In a Nutshell..... Why do I do this?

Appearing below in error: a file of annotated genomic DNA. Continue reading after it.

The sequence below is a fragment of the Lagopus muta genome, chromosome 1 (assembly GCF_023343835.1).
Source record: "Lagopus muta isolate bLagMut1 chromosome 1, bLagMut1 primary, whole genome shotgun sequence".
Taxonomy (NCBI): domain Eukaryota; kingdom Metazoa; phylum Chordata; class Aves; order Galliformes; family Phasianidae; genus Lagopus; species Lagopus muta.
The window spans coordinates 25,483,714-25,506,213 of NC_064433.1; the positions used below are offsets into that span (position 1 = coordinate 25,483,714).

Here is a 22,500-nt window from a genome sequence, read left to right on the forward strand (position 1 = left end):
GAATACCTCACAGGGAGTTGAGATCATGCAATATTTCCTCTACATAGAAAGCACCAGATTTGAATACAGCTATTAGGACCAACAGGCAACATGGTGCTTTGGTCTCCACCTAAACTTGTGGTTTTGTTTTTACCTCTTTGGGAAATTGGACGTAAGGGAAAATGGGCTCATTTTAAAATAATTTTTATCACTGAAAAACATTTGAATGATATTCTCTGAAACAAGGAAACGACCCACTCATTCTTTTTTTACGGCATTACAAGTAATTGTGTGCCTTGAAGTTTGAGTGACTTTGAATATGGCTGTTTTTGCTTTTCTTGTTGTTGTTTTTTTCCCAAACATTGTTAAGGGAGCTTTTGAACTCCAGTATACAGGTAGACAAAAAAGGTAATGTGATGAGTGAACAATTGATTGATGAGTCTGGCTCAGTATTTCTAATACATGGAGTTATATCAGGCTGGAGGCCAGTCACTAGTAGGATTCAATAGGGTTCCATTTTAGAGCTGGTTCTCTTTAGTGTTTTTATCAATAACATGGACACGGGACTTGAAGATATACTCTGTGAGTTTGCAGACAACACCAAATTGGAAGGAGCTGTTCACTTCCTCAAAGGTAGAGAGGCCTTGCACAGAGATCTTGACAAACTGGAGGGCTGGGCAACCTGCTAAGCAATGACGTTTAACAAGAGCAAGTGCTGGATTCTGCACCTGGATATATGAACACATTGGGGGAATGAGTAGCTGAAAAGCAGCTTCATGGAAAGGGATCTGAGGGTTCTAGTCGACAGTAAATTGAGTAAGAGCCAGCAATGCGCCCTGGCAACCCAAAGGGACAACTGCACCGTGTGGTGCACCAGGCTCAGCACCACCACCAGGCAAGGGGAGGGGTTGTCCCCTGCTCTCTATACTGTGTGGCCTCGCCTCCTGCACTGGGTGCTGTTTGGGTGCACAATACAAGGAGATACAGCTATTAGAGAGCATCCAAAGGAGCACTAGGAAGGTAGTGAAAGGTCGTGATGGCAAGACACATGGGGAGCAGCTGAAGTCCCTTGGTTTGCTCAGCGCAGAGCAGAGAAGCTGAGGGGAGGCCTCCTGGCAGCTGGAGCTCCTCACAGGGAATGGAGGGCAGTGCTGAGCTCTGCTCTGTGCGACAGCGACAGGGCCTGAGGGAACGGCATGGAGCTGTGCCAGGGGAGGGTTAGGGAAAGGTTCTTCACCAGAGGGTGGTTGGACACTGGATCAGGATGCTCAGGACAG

Last Friday, I rode with the midwife I assist to do our home visit with one of our clients. We typically make a home visit before the birth so we can familiarize ourselves with the route - makes it so much easier than driving cold turkey in the dark- and we get the sense of the layout of the home in terms of the birth. This was a repeat client but she had moved since her last birth. It took a bit of doing to get there and it was a lovely rural type setting. The weather was warm and the sky was clear and blue. She greeted us with her toddler. We chatted and toured her cozy home. Then we did the prenatal appointment- belly check, fetal heart tone check, urine check, blood pressure check- etc. Her little one showed us some of his toys. I admired some of her homemade toys and she showed me how to do the blanket stitch in order to finish the edge of her handmade doll. We lingered a bit and I remembered her last birth. I'm very much looking forward to attending this birth. We hugged goodbye and waved as we slowly drove out of the driveway. I looked out the window as they stood there watching us leave. For me- the next time I see her she will be in the midst of labor, as I'm typically not called until labor is advanced. The midwife precedes me and calls me to assist when she needs me which is usually later in labor. The mama looked so beautiful with her round belly and her precious little one was standing there by her side. It was as it should be. I felt almost moved to tears and I thought " We have the best job in the world!"Every woman deserves this type of prenatal care. We get to know the family. We listen with respect and true interest. The midwife builds a relationship with the mama and the family. When labor begins we attend as invited caregivers. We will be the supporters of the process. The birth will be attended with care and attention. The family unit is respected and supported. The baby will be gently and lovingly welcomed into the arms of his/her mama and in his/her own home. I love home birth. Love it love it love it.Post partum care is equally wonderful. They don't have to go anywhere. We leave them settled in in their own bed. Personal attention. Family support. Breastfeeding support. In addition to the personal visits there is the continual availability for phone consultations. Midwifery does not leave mothers and babies in the lurch. I'm so proud to have a share in this model of care. I wish this type of care for all families.So, there it is..... I love this work. It never grows old. As is the case with this family we build a history with our clients. What a privilege. If only more women availed themselves of this dignifying and respectful model of care. As a nurse part of my role is education. I feel the need to make this model known as an option. I'm using this blog as one way to accomplish that goal.